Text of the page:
Religion, Politics and Power

I get tired of hearing people say you can’t mix religion and politics. It’s like it’s this “verboten” subject, like homosexuality was in the 1970s. It may have been whispered, but never in the open and certainly not in polite company. How times have changed.

Religion is just a genre of ideas. That’s all. Think of religion as a language — there are a lot of them. Imagine someone saying “you can’t mix Hindi and government.” Really? That may be convenient for the Arabic speaking Muslims in India but it’s hardly a factual statement. Of course you can mix Hindi and government.

And of course you can mix religion and politics.

But should you? Let’s take the above illustration — should you mix Hindi and politics?

If you are a Hindu, yes. If you are a Moslem, no. And if Arabic speakers control the discourse (the universities and the press) then the answer is “oh, hell no.”

We need to start thinking the same way about “religion.” Religion is just a subset of ideas like Hindi is a subset of language. However varied in its many forms religion may suppose a Grand Being and a certain moral order. Our contemporaries are very happy to say you can’t mix your suppositions of power and morality and politics. What a stupid statement. Of course you can. You can’t not mix ideas of power and morality with politics.

What they really mean is more like an Arabic speaker saying “you can’t mix Hindi and politics.”

Same with the argument that you can’t mix religion and politics — it’s just a weak tool to convince people to surrender without a fight.

There is no such thing as politics without ideas of power or morality. That’s non-sensical. And religion is politics (power) and morality. It’s all the same. The ploy to exclude “religion” isn’t based on anything other than pure power politics to exclude one group from power. And that’s OK to have that perspective — that is real. But it is equally OK for anyone to reject it as just another weapon of ideological warfare.

Understanding the tactics of your opponent is fundamental to intellectual freedom.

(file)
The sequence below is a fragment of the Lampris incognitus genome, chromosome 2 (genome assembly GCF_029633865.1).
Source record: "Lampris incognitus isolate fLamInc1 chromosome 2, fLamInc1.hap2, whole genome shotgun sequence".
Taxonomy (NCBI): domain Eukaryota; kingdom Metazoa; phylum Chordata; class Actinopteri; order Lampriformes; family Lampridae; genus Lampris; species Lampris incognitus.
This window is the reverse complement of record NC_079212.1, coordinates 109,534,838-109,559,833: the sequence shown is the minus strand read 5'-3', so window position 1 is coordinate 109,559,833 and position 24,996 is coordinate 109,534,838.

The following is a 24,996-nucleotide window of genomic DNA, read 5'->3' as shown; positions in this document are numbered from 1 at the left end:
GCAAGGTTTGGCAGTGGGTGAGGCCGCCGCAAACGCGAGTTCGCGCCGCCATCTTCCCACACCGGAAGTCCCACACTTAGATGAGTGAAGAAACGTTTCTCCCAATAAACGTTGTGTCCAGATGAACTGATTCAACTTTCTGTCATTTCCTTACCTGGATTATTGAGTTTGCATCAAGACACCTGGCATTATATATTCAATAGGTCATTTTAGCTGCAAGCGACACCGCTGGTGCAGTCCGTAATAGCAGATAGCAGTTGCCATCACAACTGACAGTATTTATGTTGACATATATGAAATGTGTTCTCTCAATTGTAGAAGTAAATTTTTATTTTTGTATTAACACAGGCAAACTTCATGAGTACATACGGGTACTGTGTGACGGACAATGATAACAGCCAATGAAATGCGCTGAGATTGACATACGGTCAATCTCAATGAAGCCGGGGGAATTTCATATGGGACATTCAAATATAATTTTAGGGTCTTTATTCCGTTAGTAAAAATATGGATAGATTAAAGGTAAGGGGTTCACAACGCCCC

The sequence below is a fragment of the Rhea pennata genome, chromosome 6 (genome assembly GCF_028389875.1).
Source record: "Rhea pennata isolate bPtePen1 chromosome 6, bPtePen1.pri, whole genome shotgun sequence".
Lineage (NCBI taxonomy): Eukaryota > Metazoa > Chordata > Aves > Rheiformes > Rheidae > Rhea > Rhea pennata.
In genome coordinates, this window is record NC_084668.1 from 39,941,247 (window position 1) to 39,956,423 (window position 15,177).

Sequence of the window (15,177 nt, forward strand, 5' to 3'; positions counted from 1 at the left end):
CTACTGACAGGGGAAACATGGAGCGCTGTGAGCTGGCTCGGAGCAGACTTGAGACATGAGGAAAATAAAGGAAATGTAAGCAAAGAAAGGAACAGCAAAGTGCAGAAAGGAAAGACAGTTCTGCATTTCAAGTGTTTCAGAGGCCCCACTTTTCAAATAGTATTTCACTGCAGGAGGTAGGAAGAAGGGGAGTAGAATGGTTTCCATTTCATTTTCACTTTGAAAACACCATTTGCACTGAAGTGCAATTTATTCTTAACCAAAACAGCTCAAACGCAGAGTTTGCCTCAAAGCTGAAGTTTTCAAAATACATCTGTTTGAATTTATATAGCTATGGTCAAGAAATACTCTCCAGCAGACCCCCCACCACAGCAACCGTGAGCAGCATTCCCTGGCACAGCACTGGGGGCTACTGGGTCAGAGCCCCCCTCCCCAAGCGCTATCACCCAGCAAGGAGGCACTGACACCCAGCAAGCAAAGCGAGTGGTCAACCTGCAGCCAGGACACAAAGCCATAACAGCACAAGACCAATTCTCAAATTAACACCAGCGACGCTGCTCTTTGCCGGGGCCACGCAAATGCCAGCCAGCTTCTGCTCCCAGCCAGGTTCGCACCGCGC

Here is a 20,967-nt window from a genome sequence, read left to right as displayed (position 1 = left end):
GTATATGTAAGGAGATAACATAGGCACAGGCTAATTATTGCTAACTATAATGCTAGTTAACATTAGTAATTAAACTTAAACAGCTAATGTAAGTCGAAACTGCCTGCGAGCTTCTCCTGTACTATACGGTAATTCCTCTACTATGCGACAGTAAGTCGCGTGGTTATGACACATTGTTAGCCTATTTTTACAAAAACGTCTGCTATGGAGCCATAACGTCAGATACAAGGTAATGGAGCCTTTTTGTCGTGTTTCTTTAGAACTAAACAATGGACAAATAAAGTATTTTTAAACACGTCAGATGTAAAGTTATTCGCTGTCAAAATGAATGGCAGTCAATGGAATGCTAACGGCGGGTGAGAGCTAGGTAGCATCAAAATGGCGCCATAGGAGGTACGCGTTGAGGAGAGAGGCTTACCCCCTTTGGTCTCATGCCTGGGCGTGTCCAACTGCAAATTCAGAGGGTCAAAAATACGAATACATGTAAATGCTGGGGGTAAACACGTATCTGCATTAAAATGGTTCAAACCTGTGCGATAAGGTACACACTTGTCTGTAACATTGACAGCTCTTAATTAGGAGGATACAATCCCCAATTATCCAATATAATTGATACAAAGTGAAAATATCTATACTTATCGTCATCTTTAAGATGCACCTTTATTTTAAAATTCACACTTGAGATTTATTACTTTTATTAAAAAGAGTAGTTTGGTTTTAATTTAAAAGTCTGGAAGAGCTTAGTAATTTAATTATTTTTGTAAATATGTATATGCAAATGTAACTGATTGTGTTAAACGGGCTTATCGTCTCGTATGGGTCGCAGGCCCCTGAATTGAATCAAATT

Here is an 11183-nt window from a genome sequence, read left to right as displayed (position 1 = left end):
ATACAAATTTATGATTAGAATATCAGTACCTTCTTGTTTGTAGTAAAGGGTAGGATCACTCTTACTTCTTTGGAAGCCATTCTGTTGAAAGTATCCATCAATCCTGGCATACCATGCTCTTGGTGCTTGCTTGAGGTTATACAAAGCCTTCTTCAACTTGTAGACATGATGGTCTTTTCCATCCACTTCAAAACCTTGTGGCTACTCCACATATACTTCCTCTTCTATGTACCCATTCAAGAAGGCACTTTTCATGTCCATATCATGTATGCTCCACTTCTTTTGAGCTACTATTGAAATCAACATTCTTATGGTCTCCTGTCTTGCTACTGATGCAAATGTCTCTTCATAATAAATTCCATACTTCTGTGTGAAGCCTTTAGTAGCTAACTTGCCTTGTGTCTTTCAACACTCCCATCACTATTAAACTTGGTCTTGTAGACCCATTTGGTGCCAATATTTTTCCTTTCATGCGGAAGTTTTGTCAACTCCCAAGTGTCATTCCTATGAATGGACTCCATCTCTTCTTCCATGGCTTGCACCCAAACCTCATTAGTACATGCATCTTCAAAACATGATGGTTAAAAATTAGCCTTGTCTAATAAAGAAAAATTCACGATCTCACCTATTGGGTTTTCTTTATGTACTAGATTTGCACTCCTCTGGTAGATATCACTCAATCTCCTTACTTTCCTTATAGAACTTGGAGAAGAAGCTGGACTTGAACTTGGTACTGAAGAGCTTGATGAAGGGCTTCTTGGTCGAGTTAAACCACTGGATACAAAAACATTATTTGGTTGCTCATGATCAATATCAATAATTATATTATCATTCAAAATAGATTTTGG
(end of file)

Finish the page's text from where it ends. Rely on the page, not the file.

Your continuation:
But for the naive and religious to believe they can’t mix religion and politics is just mental and political suicide. Who believes that? Not the Pope. Not Jeremiah Wright. Not MLK, Jr.

Belief is always power, whether that belief is religious or not.

Calling one subset of beliefs “religious” is just a lever to remove those beliefs from the concourse of politics.

For the truly ignorant out there who say that religion is the cause of so many wars, I’d like to rephrase that statement into “ideas are the cause of so many wars.” Then I’d agree with you. But to subdivide ideas into acceptable (agnostic) and unacceptable (theistic) is simply a ploy for power by the agnostics. Nothing wrong with that — it is all about power. But it’s stupid for theists to subborn their own will to their intellectual foes based upon an axiomatic statement that they don’t even understand.

The twentieth century was not about “religion.” It was about secularism through and through and it was the most deadly century in human history. Two atom bombs dropped by the defender of liberal democracy and 100 million slaughtered in the name of materialistic communism. All the wars between the Christians, Jews, Muslims and Hindus in the history of the world never came close to this kind of slaughter.

So the next time someone says “religions cause wars” or “you can’t mix religion and politics,” you need to really just laugh — they are slaves to someone else’s propaganda. But ignorance can be cured — tell them that ideas, power, morality and politics are irremediably mixed.

Let’s get real here — right now there is a whole war in the Middle East that is about imposing secular ideas of democracy and “human rights” on a decidedly theistic people. Someone is trying to impose ideas of power and morality on someone else. Whether those ideas are from the ghetto (religion) or the good side of the tracks (secular) really doesn’t change the equation — it is all about superimposing one faith (world view, political values, morality and power) upon another.

Calling one idea “religious” is just another way the secular ideologues exercise power over the less secular.

One thought on “Religion, Politics and Power

  1. Pingback: Mixing Religion and Politics | Fritz Berggren

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